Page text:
In an effort to make sure that kids don’t get too much radiation during medical tests, the U.S. Food and Drug Administration proposed guidelines for manufacturers of medical imaging devices to make new equipment that takes children’s safety into account.
The agency is urging manufacturers to include instructions on how to safely use their devices in pediatric settings. If device makers can’t prove their machines are safe and effective for use on children, they should warn against using them. The devices targeted by the FDA include those used for CT scans, X-rays (including dental), angiography and several others.
The guidance document, which will be opened for public comment on May 10, is part of a larger effort by the FDA, the medical imaging community and the Alliance for Radiation Safety in Pediatric Imaging to prevent unnecessary exposure to radiation during diagnostic testing.
“The FDA is especially worried about radiation exposure in younger patients,” said Jana Delfino, a biomedical engineer at the FDA’s Center for Devices and Radiological Health. “Children are more radiation sensitive, have a longer expected lifetime and most importantly, equipment that is optimized for adults may result in excessive radiation exposures.”
Because children will most likely live longer than adults, any radiation effects have a longer time to manifest themselves.
Among those effects, according to the American Cancer Society, are numerous types of cancer, including lung cancer, skin cancer, breast cancer and multiple myeloma.
Despite the potential dangers of radiation, the number of children who receive CT scans, one of the most common diagnostic tests, has increased exponentially.
A 2011 study found that the number of visits to pediatric emergency rooms that involved a CT scan between 1995 and 2008 increased from .33 to 1.65 million, a fivefold increase.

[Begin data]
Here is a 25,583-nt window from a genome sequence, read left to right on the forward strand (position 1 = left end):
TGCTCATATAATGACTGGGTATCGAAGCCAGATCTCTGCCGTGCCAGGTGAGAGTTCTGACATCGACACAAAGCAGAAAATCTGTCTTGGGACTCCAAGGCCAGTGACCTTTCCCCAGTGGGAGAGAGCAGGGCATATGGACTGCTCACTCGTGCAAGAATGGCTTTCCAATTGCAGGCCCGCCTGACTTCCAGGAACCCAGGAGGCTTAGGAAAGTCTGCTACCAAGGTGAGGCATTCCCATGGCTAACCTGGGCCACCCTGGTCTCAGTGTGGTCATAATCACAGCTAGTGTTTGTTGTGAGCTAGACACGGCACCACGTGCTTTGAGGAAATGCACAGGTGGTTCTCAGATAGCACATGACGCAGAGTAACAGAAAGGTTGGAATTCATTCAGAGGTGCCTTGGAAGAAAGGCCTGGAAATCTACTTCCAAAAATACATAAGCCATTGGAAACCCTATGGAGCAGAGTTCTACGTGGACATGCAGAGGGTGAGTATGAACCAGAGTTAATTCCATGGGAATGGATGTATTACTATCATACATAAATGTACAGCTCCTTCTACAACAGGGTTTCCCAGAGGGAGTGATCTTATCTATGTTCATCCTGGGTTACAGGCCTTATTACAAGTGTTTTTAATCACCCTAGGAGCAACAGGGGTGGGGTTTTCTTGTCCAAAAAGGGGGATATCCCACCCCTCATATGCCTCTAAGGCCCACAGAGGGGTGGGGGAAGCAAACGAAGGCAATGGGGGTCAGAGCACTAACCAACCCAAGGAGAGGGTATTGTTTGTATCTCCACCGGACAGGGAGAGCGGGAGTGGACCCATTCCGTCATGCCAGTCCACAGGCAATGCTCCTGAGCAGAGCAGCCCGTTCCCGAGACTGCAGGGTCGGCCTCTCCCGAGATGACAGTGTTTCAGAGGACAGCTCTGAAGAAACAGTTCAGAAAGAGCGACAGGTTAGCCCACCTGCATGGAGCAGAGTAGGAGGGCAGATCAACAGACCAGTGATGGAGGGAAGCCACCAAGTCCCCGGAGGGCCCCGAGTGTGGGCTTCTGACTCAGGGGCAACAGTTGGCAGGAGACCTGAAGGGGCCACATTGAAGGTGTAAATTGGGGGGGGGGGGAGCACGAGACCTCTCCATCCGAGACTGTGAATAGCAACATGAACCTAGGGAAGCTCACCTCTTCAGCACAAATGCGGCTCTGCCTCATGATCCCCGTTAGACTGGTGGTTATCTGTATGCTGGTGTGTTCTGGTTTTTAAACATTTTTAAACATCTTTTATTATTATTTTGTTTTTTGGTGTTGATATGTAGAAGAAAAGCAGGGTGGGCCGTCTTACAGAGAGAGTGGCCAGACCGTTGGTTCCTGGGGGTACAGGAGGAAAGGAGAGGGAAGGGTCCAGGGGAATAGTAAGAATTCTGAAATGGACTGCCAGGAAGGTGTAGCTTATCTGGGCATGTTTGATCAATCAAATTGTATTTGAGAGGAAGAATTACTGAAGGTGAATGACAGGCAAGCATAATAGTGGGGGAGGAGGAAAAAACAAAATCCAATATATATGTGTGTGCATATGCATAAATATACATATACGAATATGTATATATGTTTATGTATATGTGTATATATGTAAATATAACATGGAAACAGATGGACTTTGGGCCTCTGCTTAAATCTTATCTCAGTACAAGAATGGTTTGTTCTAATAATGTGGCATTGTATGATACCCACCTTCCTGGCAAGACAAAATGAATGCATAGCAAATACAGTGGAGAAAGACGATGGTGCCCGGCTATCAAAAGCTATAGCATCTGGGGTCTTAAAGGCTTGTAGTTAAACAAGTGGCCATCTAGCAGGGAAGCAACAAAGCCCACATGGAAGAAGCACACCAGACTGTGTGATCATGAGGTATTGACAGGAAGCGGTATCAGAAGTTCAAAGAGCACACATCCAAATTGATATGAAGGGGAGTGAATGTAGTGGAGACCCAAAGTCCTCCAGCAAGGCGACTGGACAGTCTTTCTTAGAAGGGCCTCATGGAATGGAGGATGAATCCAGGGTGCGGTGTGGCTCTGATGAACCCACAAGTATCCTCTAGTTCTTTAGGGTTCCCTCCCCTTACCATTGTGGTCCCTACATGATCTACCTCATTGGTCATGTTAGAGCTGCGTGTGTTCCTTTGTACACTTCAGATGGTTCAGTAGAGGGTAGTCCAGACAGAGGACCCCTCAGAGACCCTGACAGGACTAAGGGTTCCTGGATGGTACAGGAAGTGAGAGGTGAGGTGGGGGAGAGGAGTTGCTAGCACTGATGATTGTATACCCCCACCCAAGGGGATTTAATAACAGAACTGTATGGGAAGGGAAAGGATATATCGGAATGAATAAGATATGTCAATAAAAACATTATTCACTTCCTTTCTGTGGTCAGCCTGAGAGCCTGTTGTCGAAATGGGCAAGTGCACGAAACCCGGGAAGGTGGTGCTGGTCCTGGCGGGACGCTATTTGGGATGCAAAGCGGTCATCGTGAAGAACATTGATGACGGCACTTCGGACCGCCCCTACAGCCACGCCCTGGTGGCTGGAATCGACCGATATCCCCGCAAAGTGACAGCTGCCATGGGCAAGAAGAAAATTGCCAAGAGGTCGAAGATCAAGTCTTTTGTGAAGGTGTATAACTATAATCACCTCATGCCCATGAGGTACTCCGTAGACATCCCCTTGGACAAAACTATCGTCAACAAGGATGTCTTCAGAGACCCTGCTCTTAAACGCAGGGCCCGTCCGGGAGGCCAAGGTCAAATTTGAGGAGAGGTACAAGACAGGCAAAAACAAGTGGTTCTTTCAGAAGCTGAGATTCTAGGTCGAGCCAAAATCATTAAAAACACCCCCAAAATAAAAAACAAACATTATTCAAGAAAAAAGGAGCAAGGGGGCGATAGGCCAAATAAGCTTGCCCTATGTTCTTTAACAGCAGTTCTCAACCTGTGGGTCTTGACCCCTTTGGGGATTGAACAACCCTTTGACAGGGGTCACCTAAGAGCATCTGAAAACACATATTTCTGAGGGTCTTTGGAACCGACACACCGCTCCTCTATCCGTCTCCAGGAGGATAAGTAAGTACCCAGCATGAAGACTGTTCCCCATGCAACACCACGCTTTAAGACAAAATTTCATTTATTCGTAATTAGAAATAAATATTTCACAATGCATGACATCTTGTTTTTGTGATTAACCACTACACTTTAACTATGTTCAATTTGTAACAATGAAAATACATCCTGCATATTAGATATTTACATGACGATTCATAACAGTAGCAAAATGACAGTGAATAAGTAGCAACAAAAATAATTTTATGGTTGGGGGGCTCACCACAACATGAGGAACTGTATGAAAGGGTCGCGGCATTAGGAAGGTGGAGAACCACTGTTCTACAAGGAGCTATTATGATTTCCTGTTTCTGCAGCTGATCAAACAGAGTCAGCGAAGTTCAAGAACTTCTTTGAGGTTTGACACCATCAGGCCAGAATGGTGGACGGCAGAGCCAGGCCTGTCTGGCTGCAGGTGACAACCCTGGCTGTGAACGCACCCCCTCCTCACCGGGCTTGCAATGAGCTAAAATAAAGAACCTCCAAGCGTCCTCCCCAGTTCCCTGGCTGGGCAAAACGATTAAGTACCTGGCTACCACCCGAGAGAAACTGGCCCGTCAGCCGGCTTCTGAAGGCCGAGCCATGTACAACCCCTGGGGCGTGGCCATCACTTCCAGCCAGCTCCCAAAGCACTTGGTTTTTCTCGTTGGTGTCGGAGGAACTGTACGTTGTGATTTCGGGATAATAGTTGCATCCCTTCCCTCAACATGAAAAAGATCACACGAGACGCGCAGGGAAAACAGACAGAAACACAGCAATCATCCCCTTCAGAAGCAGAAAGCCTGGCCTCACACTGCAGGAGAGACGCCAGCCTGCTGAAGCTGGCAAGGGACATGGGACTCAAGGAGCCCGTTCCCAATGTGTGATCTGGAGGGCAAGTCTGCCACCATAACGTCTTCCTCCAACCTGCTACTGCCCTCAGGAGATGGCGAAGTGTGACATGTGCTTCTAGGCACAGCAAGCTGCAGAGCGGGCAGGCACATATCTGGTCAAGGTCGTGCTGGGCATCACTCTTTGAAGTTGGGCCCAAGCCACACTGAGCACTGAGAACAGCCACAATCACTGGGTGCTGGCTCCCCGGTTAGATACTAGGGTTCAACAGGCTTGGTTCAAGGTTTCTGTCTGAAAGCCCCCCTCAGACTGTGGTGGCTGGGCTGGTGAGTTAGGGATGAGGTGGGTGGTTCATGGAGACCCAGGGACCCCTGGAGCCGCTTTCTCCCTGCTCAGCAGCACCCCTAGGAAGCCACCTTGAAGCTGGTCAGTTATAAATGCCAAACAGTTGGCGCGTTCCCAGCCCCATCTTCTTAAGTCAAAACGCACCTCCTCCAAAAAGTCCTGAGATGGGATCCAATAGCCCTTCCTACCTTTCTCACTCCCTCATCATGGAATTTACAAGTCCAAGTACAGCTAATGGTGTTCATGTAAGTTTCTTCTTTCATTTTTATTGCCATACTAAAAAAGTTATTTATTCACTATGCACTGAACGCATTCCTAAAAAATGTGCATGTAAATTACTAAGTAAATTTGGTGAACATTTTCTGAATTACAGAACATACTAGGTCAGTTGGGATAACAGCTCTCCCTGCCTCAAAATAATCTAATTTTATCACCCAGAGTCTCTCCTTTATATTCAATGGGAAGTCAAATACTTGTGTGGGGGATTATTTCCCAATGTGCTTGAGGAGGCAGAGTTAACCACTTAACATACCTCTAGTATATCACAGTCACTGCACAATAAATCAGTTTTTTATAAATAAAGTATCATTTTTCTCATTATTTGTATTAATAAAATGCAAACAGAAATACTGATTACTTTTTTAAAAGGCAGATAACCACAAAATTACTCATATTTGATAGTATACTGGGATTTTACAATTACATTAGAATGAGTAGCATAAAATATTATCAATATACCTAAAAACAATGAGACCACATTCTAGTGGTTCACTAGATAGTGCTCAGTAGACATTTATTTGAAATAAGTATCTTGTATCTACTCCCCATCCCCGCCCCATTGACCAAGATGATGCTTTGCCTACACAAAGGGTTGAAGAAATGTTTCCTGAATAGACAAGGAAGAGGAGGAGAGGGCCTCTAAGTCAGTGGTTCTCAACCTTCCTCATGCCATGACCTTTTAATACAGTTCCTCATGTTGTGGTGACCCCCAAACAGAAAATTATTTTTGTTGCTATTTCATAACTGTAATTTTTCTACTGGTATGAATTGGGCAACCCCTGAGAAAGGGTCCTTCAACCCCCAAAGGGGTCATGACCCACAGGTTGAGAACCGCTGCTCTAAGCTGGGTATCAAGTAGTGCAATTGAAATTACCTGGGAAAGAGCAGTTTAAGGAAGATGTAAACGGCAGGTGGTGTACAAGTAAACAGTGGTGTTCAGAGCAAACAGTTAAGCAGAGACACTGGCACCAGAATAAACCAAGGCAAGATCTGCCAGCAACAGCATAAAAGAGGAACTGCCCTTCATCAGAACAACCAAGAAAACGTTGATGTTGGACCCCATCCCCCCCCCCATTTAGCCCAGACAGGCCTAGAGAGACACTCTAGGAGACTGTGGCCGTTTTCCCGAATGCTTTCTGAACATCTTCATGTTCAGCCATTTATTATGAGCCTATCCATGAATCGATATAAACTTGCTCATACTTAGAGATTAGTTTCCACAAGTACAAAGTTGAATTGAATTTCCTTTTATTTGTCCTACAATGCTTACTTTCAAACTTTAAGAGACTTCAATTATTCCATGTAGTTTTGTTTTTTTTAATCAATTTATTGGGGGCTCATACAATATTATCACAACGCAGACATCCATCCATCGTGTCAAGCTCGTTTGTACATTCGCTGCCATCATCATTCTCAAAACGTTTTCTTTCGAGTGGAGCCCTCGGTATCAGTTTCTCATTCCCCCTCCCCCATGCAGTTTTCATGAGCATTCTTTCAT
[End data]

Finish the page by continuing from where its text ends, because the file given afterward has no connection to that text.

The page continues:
“Over the past 20 years or so, there has been a vast increase in the number of CT scanners available, and technology has improved to the point where they are much more efficient than they used to be, factors that contribute directly to the accessibility of CT imaging and the number of examinations performed each year,” said Dr. Lawrence Tanenbaum, director of magnetic resonance imaging and computerized tomography at Mount Sinai Medical Center in New York,
CT scans, he explained, offer a reliable way to diagnose problems without the need for less informative and/or potentially more invasive procedures.
“Radiologists practice in a way that uses the minimum amount of radiation in all circumstances because that’s prudent,” he said. He added that with children, that often means the image quality will be a bit lower but still highly acceptable.
The FDA’s guidelines offer some suggested features manufacturers can add to their new devices to make them safer for children, such as preset control settings, procedures, labeling and protocol that can minimize exposure while producing acceptable-quality images and an interface that will remind device users about pediatric concerns.
“These changes are reasonable and are easy to achieve,” said Tanenbaum.
After the guidance document is released, the public will be invited to comment. The FDA will hold a public meeting on July 16 and after that, will issue a final guidance.